The Coast News Group
A Brush with Art

Thriving on variety

Encinitas artist Karin Grow thrives on variety.

“Turquoise Sea Urchin”, 16” x 24” acrylic on birch panel from the “Sea Creatures” series by artist Karin Grow. (Courtesy photo)
“Turquoise Sea Urchin”, 16” x 24” acrylic on birch panel from the “Sea Creatures” series by artist Karin Grow. (Courtesy photo)

Constantly stimulated by an exciting assortment of pursuits, she sometimes wonders how she sleeps at night.

As one of 10 siblings, Grow was born in Encinitas and raised in a family strongly influenced by art, music and dance. Crediting most of her art training to her mother and the Art Department of Palomar College, Grow says of her early propensity for art, “I pretty much started as soon as I could hold a paintbrush.”

Grow states, “As a native to Southern California, I can’t help but be inspired by the nature around me… My work is neither dark nor tragic and doesn’t have any subliminal message for the observer to try to figure out. We get enough of that on TV. My hope is that it just makes you happy.”

The feel-good spirit of her work made Grow the perfect choice for a recent permanent 10-piece installation of delightful sea creatures in Children’s Hospital of Orange County.

With a clean stylistic quality and use of brilliant colors, she says, “It’s always fun playing around with interesting color combinations or painting with a soothing monochromatic palette.”

Although Grow enjoys working in a wide variety of mediums, she works most often in acrylics. When painting on wood panels, she allows the natural grain to contribute an additional layer of interest to the finished piece.

Her “Sea Life Preserve” collection, which exemplifies her work on wood panels, portrays sea creatures that appear to be confined within glass containers. Grow says, “This series stresses the importance of ‘preserving’ our natural habitat, so they don’t wind up extinct and only viewed pickled in jars.” The exhibit will be on display at the Pannikin Gallery throughout the month of July.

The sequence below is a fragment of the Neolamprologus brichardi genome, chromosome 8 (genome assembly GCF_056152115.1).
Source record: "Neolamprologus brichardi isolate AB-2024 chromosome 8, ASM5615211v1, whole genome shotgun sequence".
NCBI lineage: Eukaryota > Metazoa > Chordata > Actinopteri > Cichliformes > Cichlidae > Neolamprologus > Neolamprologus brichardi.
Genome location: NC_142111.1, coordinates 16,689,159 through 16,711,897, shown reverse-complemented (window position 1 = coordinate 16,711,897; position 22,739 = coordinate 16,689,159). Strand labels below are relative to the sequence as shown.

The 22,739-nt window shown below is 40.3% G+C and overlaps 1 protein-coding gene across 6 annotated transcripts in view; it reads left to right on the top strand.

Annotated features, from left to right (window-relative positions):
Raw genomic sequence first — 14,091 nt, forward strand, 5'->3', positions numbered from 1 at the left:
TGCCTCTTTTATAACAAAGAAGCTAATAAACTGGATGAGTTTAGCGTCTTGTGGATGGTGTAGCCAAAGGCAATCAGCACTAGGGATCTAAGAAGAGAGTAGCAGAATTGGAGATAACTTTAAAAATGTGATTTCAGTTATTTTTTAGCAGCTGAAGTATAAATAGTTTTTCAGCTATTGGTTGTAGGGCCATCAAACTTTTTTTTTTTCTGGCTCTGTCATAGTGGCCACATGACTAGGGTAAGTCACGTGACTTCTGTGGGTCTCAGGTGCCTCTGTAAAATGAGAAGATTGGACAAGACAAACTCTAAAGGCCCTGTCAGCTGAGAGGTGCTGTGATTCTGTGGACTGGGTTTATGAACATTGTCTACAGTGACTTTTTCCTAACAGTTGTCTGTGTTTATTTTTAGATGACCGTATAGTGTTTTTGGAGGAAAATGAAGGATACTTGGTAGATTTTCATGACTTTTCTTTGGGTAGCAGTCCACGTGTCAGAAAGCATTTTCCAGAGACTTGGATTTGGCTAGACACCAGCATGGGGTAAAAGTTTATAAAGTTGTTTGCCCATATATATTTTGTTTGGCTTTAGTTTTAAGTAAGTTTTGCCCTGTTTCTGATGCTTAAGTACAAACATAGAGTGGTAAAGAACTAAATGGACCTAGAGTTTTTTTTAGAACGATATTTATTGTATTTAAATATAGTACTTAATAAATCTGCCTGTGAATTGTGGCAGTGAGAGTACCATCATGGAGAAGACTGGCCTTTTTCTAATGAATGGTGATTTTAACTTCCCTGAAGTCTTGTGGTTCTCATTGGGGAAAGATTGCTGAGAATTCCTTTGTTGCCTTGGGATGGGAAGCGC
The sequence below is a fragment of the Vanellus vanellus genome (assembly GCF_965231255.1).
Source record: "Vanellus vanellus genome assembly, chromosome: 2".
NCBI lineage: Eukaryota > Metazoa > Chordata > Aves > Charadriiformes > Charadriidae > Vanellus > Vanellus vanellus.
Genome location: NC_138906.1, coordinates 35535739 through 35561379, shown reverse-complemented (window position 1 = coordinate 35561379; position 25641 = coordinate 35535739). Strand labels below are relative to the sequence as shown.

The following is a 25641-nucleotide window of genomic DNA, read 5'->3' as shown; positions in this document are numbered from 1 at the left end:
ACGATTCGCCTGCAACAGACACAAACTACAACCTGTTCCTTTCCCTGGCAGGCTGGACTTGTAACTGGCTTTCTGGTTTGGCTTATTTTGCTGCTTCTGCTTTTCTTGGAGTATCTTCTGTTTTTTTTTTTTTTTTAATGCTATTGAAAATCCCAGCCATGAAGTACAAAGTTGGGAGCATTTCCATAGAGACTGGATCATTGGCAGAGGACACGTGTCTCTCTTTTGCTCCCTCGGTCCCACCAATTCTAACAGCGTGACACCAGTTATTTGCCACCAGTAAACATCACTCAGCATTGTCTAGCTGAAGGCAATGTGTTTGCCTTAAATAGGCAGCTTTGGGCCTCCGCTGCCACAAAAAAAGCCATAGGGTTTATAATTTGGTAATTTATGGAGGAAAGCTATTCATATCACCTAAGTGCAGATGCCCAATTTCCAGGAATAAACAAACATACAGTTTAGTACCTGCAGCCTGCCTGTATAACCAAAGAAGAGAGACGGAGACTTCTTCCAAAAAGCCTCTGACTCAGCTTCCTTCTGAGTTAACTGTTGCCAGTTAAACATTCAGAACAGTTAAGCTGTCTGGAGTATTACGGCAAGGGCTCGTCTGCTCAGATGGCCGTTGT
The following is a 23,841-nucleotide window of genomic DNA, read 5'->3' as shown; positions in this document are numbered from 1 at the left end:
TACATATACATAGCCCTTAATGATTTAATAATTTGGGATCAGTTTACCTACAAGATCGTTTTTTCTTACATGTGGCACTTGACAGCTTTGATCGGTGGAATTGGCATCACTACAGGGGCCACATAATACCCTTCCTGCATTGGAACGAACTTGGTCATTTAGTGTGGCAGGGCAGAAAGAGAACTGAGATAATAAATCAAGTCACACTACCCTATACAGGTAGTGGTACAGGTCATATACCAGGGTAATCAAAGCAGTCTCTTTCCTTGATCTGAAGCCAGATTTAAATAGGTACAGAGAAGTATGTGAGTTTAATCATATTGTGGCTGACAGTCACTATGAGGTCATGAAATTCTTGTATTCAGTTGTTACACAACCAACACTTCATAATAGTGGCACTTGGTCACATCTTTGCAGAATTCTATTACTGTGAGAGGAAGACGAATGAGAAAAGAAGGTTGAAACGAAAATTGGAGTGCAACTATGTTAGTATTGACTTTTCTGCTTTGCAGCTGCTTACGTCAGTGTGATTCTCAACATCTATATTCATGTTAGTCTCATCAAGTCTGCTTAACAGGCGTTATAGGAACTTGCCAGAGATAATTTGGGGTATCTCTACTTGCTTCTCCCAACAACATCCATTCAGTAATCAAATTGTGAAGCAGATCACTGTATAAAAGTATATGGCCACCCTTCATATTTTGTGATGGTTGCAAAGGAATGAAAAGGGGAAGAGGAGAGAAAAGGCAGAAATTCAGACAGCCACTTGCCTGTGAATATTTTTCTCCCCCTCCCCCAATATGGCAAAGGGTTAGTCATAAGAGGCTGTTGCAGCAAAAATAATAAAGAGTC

On Aug. 25, for the fifth consecutive year, her artwork will be on display in front of the Pannikin during the Leucadia ArtWalk.

Grow by no means limits herself to local collectors, but also operates an online shop where customers from all over the globe purchase her artwork. She says of her artistic creations, “It’s hard to let them go because I originally paint them for myself.” She recently completed a licensing agreement with Green Box Art, which manufactures and markets internationally her images on large canvases.

Not only creating her own artwork, Grow also shares her expertise with others through classical drawing and acrylic painting lessons held in her private Encinitas studio. She also teaches craft classes on making “Hypertufa” (concrete planters) at Barrels and Branches Nursery in Encinitas.

Additionally, in her second year as curator of the Pannikin gallery, Grow gives opportunities to other local artists to exhibit their artwork. She says, “We like to support local artists whose work is fresh, current, and has a distinct style. Since the Pannikin attracts all ages, I like to mix it up so there’s something for everyone.” Currently booked through the end of 2015, she continues to seek submissions that would appeal to the Pannikin’s diverse customers.

Grow keeps her life exciting through her continuous pursuit of diversity. She comments, “I like to mix it up and always have about 10 different projects going at all times. By dabbling in so many different mediums, hobbies and occupations, it’s really helped me create some of the crazy ideas floating inside my head.”

When asked what it’s like to be living a life so completely engaged in multiple aspects of creativity, she responds, “I’m just lucky enough to be able to make a living doing what I love most. Definitely, no complaints here.”